Building Information Modeling (BIM) was heralded as a solution to fragmentation, but industry experience has not been consistently positive.
Tim Beckett, director of Beckett Rankine, a UK-based specialist marine civil engineering consultancy, is a design contractor on the 25-kilometer (16 miles), 7.4-meter (24 feet) diameter Thames Tideway Tunnel. The super sewer is budgeted at £4.2 billion (US$5.2 billion) and will reach depths of 65 meters (213 feet).
Tideway is building the Thames Tideway Tunnel to tackle the problem of overflows from London’s Victorian sewers for at least the next 100 years, and enable the UK to meet European environmental standards. (Image © Tideway)
Standard BIM systems can be “clunky to use, expensive to buy and require specialist skills to operate,” Beckett said. However, he sees benefits in a cloud-based approach, which offers the advantages and capabilities of BIM while making information more broadly available to people of all skill levels.
“The Thames Tideway Tunnel is expected to operate for more than a century, so all the data must be future-proofed,” Beckett said. “A cloud-based solution to project management at this scale would allow stakeholders simple, easy, cheap, permanent and traceable access to the data that they need, today and into the future.”
“Visual simulations and high-resolution data are necessary to properly think through very complex projects,” said John Cerone, director of Virtual Design and Construction at New York-based architecture firm SHoP Architects. “Standard BIM supports traditional building practices, but builders are seeing that a high-quality, unified 3D cloud-based approach helps them make more money by being more efficient.”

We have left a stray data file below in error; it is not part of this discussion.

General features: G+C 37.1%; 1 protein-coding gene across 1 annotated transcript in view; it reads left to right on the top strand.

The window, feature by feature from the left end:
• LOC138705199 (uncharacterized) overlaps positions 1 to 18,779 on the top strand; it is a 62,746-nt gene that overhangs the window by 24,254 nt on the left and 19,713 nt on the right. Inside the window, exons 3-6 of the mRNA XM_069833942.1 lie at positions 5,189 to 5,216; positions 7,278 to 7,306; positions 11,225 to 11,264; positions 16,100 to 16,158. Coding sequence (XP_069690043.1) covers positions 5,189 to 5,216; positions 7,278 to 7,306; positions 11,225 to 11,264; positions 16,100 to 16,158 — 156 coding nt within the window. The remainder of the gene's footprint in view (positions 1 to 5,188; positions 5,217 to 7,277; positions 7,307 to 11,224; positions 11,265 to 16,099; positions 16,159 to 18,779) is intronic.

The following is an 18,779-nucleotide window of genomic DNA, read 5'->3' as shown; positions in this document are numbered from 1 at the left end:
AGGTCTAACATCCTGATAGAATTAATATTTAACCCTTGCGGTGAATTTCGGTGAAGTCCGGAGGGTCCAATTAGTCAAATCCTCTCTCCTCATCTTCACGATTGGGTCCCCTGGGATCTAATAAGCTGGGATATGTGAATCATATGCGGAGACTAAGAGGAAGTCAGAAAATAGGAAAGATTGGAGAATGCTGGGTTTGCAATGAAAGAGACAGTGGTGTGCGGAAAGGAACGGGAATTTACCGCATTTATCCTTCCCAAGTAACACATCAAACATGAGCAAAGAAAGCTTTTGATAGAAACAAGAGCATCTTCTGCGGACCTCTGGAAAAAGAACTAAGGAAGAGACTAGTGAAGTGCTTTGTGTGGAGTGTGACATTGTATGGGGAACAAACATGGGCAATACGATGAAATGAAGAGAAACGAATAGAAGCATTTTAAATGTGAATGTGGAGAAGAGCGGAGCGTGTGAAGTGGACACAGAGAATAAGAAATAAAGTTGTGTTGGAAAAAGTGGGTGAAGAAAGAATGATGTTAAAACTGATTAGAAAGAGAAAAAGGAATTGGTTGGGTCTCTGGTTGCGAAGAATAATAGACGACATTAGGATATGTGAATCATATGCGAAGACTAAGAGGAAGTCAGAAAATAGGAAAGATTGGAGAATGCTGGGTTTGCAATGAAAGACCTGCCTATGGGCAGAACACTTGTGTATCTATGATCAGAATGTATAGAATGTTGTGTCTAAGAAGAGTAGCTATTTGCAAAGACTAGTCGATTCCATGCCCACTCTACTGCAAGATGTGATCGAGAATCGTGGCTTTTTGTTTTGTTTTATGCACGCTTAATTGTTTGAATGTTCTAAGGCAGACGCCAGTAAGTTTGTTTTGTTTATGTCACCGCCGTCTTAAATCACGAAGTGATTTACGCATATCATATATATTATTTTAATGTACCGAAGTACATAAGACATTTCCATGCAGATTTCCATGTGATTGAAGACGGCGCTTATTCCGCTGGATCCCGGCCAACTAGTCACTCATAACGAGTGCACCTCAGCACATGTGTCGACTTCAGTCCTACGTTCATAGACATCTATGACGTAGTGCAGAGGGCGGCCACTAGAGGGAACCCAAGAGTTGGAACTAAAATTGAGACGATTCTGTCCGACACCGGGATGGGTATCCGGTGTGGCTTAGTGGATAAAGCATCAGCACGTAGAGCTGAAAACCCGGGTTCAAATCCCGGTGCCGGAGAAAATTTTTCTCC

That the industry will accept a unified approach to managing building project data is only a matter of time, Cerone said.
“Construction is such a large part of the global economy that many billions can be saved and made through efficiencies,” he said. Encouragingly, SHoP is hearing significant interest from builders who want to share the benefits of a unified approach.
Replacing linear processes with the concurrent working practices enabled by a unified approach speeds the design-to-fabrication process and introduces greater accuracy while automatically maintaining financial rigor.
“If car companies can know how much steel goes into a car, to the micron, why can’t you do that with a building?” Cerone said.
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a car to the micron; why not buildings? @SHoPArchitects
On a current project, Botswana Innovation Hub, an iconic symbol of Botswana’s support for research and development, SHoP has attained this level of “digital craft” across continents. The results, Cerone said, are “speed with no waste, total accuracy of fabrication and absolute budgetary control.”
“A new 3D-model-based paradigm that actually incentivizes innovation, produces higher profits and helps make better buildings is coursing through the AEC industry,” Cerone said. “The industry is transforming, and it is very exciting to be a part of it.”
4 Benefits of Building Lifecycle Management:
BIM (Building Information Modeling) data, combined with PLM (Product Lifecycle Management) capabilities and processes, creates “Building Lifecycle Management” (BLM), which can increase construction predictability, long-term value and profitability. Main benefits include:
Improve Productivity: BLM helps remove version-control issues, with all users accessing a single live database. Human error, rework and iterations can be drastically reduced.
Increase Quality and Value: Armed with richer data in context, designers can make better decisions. Data access also improves coordination among builders and suppliers, allowing them to more quickly and accurately realize the design intent. BLM also offers built-in governance and traceability, improving accountability.
Reduce Waste, Risk and Cost: BLM is designed to reduce waste by more accurately predicting outcomes, identifying potential points of conflict and optimizing processes. BLM also reduces risk to the project schedule, worker safety and the overall construction budget.
Gain a Competitive Advantage: A BLM system enables a team to become more efficient than competitors, deliver higher quality, gain the loyalties of owners and design partners and retain a healthier profit margin.